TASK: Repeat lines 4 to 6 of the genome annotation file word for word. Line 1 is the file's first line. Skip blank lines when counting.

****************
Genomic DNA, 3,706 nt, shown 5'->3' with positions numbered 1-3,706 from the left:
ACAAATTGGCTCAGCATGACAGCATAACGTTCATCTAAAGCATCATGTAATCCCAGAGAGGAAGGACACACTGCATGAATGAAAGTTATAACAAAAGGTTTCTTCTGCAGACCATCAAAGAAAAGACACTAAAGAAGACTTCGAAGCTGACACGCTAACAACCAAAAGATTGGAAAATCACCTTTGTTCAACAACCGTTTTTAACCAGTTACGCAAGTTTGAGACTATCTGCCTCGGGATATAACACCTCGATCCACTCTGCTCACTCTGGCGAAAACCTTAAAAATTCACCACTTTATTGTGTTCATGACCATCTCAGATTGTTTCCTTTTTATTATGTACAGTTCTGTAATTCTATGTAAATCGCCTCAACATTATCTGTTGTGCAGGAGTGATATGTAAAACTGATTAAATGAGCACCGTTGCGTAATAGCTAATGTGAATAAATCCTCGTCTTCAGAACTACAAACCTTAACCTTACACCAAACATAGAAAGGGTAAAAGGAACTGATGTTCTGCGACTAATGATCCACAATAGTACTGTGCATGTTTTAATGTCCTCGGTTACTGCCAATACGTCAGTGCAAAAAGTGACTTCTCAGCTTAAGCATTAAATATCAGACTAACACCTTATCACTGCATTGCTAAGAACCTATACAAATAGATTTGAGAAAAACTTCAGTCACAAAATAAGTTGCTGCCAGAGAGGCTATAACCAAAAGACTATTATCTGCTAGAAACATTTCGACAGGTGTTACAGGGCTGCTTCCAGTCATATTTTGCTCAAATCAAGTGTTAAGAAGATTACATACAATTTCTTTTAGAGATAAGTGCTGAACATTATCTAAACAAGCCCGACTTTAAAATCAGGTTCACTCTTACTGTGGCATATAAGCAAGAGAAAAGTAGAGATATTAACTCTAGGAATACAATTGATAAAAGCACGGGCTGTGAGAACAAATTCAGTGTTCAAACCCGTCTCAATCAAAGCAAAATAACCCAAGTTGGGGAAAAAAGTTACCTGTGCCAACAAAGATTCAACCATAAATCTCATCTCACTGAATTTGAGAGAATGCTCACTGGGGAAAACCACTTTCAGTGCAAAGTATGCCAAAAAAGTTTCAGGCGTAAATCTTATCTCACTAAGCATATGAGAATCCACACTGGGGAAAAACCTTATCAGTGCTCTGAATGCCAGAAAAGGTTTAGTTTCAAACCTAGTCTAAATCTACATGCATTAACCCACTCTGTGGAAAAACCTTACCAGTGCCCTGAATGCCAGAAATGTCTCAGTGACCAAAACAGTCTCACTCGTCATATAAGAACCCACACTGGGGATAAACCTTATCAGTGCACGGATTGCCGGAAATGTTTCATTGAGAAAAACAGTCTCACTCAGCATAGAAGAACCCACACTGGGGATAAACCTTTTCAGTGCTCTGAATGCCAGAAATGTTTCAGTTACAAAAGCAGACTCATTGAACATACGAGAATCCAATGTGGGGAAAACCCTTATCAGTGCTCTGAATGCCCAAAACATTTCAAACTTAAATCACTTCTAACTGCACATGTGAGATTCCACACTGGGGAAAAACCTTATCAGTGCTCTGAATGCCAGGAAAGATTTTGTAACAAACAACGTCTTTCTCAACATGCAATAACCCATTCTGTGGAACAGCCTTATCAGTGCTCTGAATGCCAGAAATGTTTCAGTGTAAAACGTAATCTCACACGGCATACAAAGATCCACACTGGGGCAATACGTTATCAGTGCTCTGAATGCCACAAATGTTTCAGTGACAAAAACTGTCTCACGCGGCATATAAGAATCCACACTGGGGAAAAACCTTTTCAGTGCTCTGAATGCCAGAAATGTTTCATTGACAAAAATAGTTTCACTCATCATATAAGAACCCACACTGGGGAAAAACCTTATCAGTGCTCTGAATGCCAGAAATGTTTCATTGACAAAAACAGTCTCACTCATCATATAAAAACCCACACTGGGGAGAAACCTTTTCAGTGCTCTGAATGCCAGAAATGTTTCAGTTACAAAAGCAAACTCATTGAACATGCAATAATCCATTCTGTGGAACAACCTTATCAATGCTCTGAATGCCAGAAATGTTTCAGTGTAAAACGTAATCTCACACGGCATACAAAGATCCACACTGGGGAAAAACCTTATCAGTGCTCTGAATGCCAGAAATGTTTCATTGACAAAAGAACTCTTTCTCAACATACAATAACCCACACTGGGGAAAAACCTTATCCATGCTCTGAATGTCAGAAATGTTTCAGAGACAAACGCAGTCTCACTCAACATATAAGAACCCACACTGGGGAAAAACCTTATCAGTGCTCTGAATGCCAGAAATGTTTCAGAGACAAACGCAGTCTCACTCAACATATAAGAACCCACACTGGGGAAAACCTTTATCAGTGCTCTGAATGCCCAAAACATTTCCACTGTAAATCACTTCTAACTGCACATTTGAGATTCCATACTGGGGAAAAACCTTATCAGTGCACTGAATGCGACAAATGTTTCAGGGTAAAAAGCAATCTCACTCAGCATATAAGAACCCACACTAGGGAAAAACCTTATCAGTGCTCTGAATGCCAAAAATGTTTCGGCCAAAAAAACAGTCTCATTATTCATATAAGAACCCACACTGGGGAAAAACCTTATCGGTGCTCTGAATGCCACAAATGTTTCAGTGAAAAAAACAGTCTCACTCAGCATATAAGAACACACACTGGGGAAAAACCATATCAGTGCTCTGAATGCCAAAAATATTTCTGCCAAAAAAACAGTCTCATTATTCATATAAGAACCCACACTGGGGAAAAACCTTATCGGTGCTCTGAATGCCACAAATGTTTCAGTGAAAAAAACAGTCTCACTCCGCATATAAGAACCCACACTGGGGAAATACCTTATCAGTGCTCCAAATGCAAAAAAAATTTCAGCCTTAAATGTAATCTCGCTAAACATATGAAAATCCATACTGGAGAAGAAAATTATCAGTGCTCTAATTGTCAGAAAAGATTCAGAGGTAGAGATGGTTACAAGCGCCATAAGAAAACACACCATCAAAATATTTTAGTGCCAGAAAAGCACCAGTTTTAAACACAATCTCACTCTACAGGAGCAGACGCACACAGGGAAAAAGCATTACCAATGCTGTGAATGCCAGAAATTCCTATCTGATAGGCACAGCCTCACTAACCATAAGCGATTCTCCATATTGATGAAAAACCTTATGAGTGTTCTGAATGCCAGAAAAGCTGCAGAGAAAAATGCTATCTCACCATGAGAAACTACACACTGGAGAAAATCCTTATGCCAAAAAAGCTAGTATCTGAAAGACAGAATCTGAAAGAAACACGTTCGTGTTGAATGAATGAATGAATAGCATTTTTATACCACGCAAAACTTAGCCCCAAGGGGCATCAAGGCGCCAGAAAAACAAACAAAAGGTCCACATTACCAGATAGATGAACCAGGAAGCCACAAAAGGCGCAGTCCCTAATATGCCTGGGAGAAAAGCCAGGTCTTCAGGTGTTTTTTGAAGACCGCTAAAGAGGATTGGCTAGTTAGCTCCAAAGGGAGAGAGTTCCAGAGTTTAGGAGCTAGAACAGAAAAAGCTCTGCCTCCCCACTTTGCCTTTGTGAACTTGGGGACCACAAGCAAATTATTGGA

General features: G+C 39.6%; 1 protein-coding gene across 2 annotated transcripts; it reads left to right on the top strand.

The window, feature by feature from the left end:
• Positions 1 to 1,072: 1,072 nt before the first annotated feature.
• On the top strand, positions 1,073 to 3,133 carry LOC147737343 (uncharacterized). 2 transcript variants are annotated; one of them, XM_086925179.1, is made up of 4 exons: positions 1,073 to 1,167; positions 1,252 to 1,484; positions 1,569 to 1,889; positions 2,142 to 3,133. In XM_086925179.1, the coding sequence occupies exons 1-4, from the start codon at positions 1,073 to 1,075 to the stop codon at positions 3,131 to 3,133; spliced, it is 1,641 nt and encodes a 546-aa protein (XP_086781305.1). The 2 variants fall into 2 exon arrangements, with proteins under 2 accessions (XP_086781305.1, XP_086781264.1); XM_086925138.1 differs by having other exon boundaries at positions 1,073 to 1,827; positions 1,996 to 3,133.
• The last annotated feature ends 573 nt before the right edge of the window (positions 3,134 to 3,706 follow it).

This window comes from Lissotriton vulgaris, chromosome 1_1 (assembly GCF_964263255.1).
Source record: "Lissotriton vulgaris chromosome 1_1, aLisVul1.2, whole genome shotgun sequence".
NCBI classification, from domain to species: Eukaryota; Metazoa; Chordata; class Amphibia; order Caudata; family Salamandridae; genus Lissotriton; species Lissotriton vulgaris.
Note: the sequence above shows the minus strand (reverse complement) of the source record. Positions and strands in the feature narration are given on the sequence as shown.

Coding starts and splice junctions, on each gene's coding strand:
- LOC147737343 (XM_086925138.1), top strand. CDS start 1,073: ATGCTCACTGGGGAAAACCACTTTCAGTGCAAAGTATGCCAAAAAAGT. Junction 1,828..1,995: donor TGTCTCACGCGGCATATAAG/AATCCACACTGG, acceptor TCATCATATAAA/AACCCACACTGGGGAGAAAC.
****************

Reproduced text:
The window, feature by feature from the left end:
• Positions 1 to 1,072: 1,072 nt before the first annotated feature.
• On the top strand, positions 1,073 to 3,133 carry LOC147737343 (uncharacterized). 2 transcript variants are annotated; one of them, XM_086925179.1, is made up of 4 exons: positions 1,073 to 1,167; positions 1,252 to 1,484; positions 1,569 to 1,889; positions 2,142 to 3,133. In XM_086925179.1, the coding sequence occupies exons 1-4, from the start codon at positions 1,073 to 1,075 to the stop codon at positions 3,131 to 3,133; spliced, it is 1,641 nt and encodes a 546-aa protein (XP_086781305.1). The 2 variants fall into 2 exon arrangements, with proteins under 2 accessions (XP_086781305.1, XP_086781264.1); XM_086925138.1 differs by having other exon boundaries at positions 1,073 to 1,827; positions 1,996 to 3,133.